Most countries are aware of the vulnerability of information technologies, abuse of public data provided on the internet and the great importance of shielding critical infrastructures. Nations adapt their own national strategies and policies to cope with the threat of potentially devastating cyberattacks. Policy makers in different countries are increasingly considering the use deterrence strategies to supplement national cyber defense. But it is rather hard to counteract the threat by means of merely ‘national’ cyber defense strategies and policies, given that cyberspace spans worldwide and attacks can be carried out from anywhere of the world.
The internet has changed the political landscape of the planet in an extremely profound way. If the whole world is connected via the internet, cyber attacks are never just a national threat. With the advent of advanced information and communication technologies, crime now knows no jurisdictional or national boundaries. The very nature of the internet allows for unprecedented collaboration and interaction among particular communities of criminals. In February 2016, a spectacular bank hack occurred that stole $81 million from accounts at the Bangladesh Bank via the SWIFT system. SWIFT credentials of Bangladesh Bank employees were used by unknown hackers to send fraudulent money transfer requests to the US Federal Reserve Bank in New York asking to transfer nearly $1 billion from Bangladesh Bank’s funds held there to bank accounts in the Philippines, Sri Lanka and other parts of Asia. Despite separate investigations carried out by Bangladesh, Philippines and US authorities, the true identity and origin of those attacks are still undetected. Reportedly, almost eleven different cyber criminal groups including the Sony hack, which the US government attributed to North Korea, have been suspected to have connections with this central bank cyber heist. Following the Bangladesh Bank cyber heist, SWIFT sent out an alert to its members indicating that a second bank in Asia had been targeted in a similar attack.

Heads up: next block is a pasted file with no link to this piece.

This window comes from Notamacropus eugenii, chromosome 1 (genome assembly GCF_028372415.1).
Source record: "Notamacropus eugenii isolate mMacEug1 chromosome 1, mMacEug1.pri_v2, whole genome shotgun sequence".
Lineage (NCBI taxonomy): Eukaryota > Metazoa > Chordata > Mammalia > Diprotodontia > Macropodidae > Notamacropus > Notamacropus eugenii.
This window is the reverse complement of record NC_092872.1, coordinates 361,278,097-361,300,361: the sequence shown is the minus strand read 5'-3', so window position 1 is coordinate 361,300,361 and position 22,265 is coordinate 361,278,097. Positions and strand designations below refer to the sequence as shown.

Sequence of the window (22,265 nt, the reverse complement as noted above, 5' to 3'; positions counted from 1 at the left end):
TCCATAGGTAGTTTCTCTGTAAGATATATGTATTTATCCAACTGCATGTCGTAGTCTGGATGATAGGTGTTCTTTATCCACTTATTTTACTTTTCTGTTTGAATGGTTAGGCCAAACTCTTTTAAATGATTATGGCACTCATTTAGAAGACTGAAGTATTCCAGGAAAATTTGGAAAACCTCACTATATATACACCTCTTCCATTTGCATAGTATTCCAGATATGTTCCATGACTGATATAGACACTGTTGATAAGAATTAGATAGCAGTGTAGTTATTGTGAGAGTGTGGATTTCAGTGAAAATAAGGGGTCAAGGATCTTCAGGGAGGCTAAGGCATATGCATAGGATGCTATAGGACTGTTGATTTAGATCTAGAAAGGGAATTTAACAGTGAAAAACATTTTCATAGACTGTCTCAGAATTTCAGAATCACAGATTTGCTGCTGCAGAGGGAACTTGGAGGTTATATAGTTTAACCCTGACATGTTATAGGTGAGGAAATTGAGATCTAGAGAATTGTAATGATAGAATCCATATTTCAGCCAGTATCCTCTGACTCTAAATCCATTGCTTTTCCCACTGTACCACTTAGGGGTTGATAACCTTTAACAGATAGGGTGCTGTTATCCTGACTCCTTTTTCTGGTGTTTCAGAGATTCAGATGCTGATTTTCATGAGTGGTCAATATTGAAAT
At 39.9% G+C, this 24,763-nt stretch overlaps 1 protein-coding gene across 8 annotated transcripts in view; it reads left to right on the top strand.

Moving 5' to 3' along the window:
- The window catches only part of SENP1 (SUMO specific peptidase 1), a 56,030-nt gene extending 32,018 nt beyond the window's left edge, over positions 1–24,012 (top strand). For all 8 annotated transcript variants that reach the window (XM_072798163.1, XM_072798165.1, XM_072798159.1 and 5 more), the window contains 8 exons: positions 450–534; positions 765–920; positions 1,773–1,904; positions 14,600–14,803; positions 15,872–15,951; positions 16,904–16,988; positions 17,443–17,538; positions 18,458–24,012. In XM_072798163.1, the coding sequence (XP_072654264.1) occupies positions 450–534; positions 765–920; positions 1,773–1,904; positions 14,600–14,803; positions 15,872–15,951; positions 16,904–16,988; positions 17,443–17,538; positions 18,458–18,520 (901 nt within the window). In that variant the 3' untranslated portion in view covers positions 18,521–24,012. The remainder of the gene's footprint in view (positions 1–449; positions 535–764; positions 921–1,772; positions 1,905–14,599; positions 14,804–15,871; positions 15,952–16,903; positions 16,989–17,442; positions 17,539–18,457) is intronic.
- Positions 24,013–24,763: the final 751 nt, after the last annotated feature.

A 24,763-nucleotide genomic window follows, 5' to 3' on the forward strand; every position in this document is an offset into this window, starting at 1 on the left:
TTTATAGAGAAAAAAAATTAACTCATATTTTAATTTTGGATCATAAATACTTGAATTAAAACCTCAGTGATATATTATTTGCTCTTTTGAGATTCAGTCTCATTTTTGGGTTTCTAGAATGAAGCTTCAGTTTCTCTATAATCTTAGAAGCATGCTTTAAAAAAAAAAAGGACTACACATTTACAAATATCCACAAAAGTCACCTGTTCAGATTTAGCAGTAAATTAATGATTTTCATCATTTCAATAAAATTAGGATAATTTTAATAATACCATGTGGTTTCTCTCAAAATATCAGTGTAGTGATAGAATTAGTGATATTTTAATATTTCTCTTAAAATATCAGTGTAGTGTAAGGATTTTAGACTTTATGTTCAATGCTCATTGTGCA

Though, in the past, cybercriminals were mainly individuals or small groups, today, heavily funded and highly organized cyber criminal groups are bringing together individuals from across the globe. As cybercrimes can be committed in real time from anyplace in the world in an unprecedented way, and they are hard to track, prosecute, and enforce penalties, therefore, criminals are increasingly turning to the internet to facilitate their activities and maximize their profit. Crimes committed in cyberspace are not necessarily new, such as theft, fraud etc. but they are rising in line with the opportunities presented by digital technologies. Consequently, cyber criminals are frequently holding the world to ransom. The Daily Mail (UK) reports (10 June 2014) that cyber attacks damage the global economy to the amount of more than £238 billion a year – almost equal to 0.5 per cent of the world’s total GDP. On the other hand, Juniper research (UK) predicts that cybercrime will cost businesses over $2 Trillion by 2019. Cyber attacks, by analogy, represent a threat to global peace and security as frightening and horrific as nuclear war. So every government, business entity, organizations and individuals who are using electronic data processing have no way to escape the threat of cyber attacks.
While cybercrime is generally understood to mean unlawful access and attempts to unlawful access to computers, networks, and the information stored therein - all illegal, harmful and hostile activity on the internet - cyberterrorism, meanwhile, adds a new dimension of threat in cyberspace. Though cyberterrorism does not necessarily imply something different from cybercrime, it has a stronger meaning. Cyberterrorism usually describes acts done online that have similar characteristics to real-world terrorism attacks. As the statutory definition suggests, terrorism is usually intended to demoralize either a society or a civilian population in furtherance of some political or social objectives. To understand what cyberterrorism can – and will – be, we must examine how terrorists can use information and communication technology to gain those objectives.